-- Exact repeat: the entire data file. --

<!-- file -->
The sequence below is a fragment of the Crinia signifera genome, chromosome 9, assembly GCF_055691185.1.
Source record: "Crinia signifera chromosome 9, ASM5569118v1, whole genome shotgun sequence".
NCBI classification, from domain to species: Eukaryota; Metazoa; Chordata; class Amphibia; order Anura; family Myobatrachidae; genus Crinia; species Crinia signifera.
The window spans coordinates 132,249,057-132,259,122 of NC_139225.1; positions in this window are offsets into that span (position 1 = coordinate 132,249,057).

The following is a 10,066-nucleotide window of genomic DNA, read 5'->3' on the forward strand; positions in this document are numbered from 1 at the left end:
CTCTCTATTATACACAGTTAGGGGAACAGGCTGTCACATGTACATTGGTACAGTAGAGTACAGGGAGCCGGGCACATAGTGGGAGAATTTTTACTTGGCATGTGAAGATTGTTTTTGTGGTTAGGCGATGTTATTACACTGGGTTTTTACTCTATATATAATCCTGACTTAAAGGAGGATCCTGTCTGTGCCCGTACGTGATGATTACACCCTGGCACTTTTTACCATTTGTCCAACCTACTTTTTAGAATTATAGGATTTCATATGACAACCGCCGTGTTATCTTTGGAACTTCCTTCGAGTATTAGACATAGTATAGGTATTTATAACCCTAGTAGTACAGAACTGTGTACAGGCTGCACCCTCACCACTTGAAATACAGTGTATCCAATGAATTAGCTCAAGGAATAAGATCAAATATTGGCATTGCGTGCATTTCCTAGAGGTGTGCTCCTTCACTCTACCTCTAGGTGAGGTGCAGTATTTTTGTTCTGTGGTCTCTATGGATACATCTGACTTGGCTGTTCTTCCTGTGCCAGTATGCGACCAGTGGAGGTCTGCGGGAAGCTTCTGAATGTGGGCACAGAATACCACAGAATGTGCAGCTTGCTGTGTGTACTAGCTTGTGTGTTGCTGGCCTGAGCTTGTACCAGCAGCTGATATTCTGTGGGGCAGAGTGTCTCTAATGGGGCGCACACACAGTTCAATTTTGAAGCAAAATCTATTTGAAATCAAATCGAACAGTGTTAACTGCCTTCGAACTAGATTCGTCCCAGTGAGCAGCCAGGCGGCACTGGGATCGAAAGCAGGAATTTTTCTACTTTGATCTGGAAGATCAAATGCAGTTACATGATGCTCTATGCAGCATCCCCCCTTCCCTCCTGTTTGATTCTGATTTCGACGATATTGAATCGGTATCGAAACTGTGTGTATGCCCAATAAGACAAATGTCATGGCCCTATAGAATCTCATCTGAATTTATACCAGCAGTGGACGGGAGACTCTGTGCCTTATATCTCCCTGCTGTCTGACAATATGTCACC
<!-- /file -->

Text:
The sequence below is a fragment of the Crinia signifera genome, chromosome 9, assembly GCF_055691185.1.
Source record: "Crinia signifera chromosome 9, ASM5569118v1, whole genome shotgun sequence".
NCBI classification, from domain to species: Eukaryota; Metazoa; Chordata; class Amphibia; order Anura; family Myobatrachidae; genus Crinia; species Crinia signifera.
The window spans coordinates 132,249,057-132,259,122 of NC_139225.1; positions in this window are offsets into that span (position 1 = coordinate 132,249,057).

The following is a 10,066-nucleotide window of genomic DNA, read 5'->3' on the forward strand; positions in this document are numbered from 1 at the left end:
CTCTCTATTATACACAGTTAGGGGAACAGGCTGTCACATGTACATTGGTACAGTAGAGTACAGGGAGCCGGGCACATAGTGGGAGAATTTTTACTTGGCATGTGAAGATTGTTTTTGTGGTTAGGCGATGTTATTACACTGGGTTTTTACTCTATATATAATCCTGACTTAAAGGAGGATCCTGTCTGTGCCCGTACGTGATGATTACACCCTGGCACTTTTTACCATTTGTCCAACCTACTTTTTAGAATTATAGGATTTCATATGACAACCGCCGTGTTATCTTTGGAACTTCCTTCGAGTATTAGACATAGTATAGGTATTTATAACCCTAGTAGTACAGAACTGTGTACAGGCTGCACCCTCACCACTTGAAATACAGTGTATCCAATGAATTAGCTCAAGGAATAAGATCAAATATTGGCATTGCGTGCATTTCCTAGAGGTGTGCTCCTTCACTCTACCTCTAGGTGAGGTGCAGTATTTTTGTTCTGTGGTCTCTATGGATACATCTGACTTGGCTGTTCTTCCTGTGCCAGTATGCGACCAGTGGAGGTCTGCGGGAAGCTTCTGAATGTGGGCACAGAATACCACAGAATGTGCAGCTTGCTGTGTGTACTAGCTTGTGTGTTGCTGGCCTGAGCTTGTACCAGCAGCTGATATTCTGTGGGGCAGAGTGTCTCTAATGGGGCGCACACACAGTTCAATTTTGAAGCAAAATCTATTTGAAATCAAATCGAACAGTGTTAACTGCCTTCGAACTAGATTCGTCCCAGTGAGCAGCCAGGCGGCACTGGGATCGAAAGCAGGAATTTTTCTACTTTGATCTGGAAGATCAAATGCAGTTACATGATGCTCTATGCAGCATCCCCCCTTCCCTCCTGTTTGATTCTGATTTCGACGATATTGAATCGGTATCGAAACTGTGTGTATGCCCAATAAGACAAATGTCATGGCCCTATAGAATCTCATCTGAATTTATACCAGCAGTGGACGGGAGACTCTGTGCCTTATATCTCCCTGCTGTCTGACAATATGTCACC